In the world of computer programming, “It’s more important to have a GitHub page than it is to have Facebook or Twitter,” says Adam Tindale, a professor at OCAD University.
GitHub is an online network that allows people to share code. Over five-million programmers, and aspiring ones, use the site to show their work and learn and borrow from one another to build the best tools possible. Before the San Francisco-based company launched in 2008, there wasn’t much of a network that fostered coding collaboration in an open environment, says Dr. Tindale.
The structure is two-fold: GitHub itself, which produces the social tools, and Git, the engine that handles the mechanics of borrowing and adapting, or in other words, “forking” code.
GitHub is free to use if you’re publishing code that everyone can see (called “public-facing”). It is is now being used in university programs that require students to learn code, including computer science, information technology and interactive design. A spokesperson for GitHub declined to share Canadian statistics, so it’s unclear how widespread the use of GitHub is at Canadian universities.
A student struggling with a problem used to send their professor a file by email, with exchanges going back and forth to identify the problem and help the student. Now a professor can look at the student’s work on GitHub and discover the problem in minutes.
Dr. Tindale, who teaches introductory computer science, uses GitHub at the beginning of term as a way to demystify coding and show it in a people-oriented environment. Then, as the weeks go by, it becomes more of a resource for students when completing coursework.
He also uses it to connect students with professional programmers. Students work with an existing tool on GitHub and then he invites the person who developed it to speak to the class.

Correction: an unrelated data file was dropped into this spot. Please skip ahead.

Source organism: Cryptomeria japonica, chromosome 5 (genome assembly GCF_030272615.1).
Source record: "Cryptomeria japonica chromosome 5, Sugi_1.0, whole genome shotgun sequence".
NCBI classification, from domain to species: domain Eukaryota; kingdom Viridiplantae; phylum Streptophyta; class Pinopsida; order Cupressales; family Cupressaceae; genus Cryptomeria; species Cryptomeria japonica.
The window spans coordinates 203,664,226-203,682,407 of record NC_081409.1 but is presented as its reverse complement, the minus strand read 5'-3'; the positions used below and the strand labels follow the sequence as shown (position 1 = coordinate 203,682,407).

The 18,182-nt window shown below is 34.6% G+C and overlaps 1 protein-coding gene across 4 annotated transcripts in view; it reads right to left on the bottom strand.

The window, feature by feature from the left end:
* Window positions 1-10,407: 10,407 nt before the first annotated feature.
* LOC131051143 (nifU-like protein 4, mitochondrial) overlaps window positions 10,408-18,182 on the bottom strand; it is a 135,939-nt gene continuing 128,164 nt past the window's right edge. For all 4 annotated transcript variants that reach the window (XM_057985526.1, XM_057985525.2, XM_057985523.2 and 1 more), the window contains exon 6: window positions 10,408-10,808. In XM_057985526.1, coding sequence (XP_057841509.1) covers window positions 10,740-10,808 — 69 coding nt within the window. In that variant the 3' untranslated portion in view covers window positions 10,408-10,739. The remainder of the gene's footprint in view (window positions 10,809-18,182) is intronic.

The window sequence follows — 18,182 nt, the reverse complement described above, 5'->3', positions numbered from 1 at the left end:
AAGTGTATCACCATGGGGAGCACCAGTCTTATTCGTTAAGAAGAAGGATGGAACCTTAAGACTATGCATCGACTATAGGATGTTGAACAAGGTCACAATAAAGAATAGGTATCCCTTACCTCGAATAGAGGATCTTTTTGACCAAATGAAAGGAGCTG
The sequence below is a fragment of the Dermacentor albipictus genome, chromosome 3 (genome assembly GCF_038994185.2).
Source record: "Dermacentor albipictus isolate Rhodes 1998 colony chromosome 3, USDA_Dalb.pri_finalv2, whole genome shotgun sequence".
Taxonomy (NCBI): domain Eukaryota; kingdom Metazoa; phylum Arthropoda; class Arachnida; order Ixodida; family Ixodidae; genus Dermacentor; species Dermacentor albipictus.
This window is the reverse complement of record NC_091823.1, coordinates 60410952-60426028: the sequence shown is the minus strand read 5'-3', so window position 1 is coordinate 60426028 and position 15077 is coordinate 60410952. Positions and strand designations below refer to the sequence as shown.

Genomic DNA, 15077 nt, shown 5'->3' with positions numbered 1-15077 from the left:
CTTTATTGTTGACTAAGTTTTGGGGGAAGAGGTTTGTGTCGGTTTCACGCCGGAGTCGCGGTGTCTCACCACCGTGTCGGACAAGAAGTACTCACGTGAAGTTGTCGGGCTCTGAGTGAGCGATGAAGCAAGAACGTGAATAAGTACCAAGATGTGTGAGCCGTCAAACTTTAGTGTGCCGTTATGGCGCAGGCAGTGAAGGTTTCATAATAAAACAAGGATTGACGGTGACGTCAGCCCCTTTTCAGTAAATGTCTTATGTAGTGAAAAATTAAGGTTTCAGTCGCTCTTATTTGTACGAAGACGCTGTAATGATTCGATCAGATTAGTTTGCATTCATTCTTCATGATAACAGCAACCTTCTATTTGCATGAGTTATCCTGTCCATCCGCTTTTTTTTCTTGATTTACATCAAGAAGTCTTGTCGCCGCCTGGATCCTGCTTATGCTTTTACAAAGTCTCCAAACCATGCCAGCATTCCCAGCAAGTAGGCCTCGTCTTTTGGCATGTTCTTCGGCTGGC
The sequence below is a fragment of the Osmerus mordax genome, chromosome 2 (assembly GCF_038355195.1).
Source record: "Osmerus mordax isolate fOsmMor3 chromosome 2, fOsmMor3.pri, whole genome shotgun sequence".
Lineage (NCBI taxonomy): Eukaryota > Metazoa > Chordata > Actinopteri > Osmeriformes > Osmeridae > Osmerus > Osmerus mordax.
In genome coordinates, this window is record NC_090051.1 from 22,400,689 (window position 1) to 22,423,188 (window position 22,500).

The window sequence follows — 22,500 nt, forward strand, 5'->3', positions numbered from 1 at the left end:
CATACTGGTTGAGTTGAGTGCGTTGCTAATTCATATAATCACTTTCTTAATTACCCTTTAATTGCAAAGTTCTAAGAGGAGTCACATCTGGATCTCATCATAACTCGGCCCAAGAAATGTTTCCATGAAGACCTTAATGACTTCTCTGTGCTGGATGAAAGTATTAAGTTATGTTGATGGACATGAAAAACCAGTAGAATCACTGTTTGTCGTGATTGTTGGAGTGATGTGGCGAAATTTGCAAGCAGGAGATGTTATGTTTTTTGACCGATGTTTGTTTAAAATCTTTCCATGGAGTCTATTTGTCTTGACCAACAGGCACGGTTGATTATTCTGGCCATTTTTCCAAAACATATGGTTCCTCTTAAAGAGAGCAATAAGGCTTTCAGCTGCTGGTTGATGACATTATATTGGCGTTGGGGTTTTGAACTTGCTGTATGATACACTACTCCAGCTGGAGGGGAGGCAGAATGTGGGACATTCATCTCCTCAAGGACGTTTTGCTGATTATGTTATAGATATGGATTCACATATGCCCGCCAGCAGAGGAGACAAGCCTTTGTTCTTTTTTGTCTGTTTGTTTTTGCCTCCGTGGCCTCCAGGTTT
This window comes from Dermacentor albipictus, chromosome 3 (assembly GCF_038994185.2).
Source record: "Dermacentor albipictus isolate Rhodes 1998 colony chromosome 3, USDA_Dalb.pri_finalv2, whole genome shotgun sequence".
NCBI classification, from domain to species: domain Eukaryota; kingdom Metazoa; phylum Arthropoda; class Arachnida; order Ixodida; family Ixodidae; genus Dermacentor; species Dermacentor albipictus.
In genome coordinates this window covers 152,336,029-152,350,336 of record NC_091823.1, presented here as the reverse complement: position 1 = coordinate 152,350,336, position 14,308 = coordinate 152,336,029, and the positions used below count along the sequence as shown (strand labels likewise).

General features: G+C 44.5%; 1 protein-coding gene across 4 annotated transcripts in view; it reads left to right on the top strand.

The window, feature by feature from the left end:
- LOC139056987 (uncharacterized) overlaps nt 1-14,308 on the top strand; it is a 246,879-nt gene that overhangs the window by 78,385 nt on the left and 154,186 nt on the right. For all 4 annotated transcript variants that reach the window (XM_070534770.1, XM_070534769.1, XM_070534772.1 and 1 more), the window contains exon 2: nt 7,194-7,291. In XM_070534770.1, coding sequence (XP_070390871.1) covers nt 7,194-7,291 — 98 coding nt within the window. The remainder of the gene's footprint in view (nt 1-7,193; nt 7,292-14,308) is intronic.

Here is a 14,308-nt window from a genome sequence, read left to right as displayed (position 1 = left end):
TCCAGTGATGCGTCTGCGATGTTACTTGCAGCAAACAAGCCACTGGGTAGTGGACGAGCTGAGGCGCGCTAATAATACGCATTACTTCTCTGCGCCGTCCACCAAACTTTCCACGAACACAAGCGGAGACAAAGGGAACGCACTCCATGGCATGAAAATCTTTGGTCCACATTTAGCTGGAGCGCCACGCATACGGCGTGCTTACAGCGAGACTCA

The tool does require a certain level of expertise in coding before you get extensive value out of using it, Dr. Tindale says.
Colin Clark, a master’s candidate at OCAD, sees its value on a regular basis working as an architect on the Fluid Project, an open-source initiative at the university’s inclusive design research centre. A stranger from Germany once helped contribute to a project of Mr. Clark’s on GitHub. “It’s such an important part of applied research,” he says. “We create communities we want to sustain.”
Dzenan Ridjanovic, a professor at Université Laval, says many professors are still hesitant to use a public-facing platform, for fear of plagiarism. Dr. Ridjanovic says students have to show their work history on GitHub, which makes it easy to see if they understand what they’re doing but also makes it easy for others to copy their work. Both he and Dr. Tindale say they haven’t had many incidents.
For his part, Dr. Ridjanovic has stopped lecturing on theory, opting instead to explain the essentials and letting students learn through coding. When they run into a problem, he works with them in real-time on GitHub. “For me it’s a no brainer,” Dr. Ridjanovic says. “It’s such a great tool and I’m so happy it exists.”